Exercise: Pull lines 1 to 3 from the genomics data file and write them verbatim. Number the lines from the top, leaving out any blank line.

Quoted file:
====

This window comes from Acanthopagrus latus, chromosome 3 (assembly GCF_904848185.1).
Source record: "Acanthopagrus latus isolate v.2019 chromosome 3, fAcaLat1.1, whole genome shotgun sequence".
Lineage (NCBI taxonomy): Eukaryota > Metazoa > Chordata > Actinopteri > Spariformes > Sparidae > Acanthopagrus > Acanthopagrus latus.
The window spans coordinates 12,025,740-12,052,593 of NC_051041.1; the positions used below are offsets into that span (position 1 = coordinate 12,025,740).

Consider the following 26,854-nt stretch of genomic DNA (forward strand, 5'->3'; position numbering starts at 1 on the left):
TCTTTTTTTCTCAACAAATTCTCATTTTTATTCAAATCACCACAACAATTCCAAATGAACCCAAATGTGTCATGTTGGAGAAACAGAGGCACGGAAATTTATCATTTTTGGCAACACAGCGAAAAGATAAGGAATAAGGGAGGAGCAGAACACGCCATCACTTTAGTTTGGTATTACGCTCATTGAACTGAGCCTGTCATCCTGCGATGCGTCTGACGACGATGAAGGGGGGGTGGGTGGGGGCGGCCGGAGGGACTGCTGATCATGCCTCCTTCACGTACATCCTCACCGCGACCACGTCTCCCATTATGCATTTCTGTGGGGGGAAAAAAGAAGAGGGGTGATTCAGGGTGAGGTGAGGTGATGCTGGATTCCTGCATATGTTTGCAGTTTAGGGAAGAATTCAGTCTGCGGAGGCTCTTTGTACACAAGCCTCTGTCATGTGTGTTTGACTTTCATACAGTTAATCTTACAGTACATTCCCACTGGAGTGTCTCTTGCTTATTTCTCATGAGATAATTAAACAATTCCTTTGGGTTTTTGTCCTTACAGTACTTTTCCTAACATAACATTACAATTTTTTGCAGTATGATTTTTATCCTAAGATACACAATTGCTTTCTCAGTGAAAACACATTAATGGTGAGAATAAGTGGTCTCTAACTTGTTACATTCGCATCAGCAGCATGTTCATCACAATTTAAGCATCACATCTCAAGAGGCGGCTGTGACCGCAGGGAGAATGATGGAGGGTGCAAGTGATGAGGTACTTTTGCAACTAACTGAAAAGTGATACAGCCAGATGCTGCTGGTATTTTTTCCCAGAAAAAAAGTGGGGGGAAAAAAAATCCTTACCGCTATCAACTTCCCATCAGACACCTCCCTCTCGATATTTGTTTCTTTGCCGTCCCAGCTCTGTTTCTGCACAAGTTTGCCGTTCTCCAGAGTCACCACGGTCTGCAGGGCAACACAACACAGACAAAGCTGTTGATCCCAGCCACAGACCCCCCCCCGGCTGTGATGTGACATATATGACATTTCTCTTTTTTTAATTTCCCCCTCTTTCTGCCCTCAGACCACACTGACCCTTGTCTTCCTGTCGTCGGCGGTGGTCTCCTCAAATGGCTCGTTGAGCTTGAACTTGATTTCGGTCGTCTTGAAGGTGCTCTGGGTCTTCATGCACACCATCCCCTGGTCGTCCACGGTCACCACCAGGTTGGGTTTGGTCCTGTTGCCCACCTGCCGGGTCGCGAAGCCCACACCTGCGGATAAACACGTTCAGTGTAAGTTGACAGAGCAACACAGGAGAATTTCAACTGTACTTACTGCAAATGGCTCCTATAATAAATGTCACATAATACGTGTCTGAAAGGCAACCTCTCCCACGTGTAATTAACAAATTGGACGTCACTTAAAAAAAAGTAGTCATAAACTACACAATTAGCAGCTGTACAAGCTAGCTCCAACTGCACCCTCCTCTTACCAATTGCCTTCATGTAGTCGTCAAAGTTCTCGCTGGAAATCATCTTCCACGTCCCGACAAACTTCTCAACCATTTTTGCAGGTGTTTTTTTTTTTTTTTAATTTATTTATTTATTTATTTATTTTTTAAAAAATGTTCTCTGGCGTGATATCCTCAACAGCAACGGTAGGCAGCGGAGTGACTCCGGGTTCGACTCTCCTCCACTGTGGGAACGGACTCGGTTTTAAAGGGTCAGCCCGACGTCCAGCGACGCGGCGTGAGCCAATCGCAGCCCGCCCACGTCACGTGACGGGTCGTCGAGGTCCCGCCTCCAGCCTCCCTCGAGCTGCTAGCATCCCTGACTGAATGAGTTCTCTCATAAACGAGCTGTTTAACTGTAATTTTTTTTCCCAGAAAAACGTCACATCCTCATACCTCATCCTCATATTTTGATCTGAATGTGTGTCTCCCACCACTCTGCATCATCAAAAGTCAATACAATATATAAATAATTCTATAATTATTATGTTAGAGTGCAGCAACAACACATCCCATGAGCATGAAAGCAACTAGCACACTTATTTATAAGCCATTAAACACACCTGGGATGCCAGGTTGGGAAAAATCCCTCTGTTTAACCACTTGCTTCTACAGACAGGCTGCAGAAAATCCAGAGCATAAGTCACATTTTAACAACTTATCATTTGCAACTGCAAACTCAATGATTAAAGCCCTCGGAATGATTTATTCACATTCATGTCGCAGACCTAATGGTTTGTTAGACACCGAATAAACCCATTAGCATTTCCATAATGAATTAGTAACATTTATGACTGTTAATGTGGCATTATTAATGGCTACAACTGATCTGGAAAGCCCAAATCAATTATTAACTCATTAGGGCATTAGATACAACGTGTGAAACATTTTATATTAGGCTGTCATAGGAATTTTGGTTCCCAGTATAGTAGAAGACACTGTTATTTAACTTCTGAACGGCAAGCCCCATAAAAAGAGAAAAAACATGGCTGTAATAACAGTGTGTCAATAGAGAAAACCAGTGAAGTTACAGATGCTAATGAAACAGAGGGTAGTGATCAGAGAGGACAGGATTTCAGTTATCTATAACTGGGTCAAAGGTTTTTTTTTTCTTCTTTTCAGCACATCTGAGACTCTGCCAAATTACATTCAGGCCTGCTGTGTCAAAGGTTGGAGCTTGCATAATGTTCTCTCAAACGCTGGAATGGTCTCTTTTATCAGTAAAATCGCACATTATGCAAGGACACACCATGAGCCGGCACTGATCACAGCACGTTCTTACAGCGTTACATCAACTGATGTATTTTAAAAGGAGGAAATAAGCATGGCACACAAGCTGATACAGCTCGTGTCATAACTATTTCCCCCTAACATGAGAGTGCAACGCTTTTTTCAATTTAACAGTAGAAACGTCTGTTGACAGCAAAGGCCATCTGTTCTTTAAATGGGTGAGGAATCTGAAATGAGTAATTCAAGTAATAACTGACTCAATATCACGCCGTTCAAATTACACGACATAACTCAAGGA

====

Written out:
This window comes from Acanthopagrus latus, chromosome 3 (assembly GCF_904848185.1).
Source record: "Acanthopagrus latus isolate v.2019 chromosome 3, fAcaLat1.1, whole genome shotgun sequence".
Lineage (NCBI taxonomy): Eukaryota > Metazoa > Chordata > Actinopteri > Spariformes > Sparidae > Acanthopagrus > Acanthopagrus latus.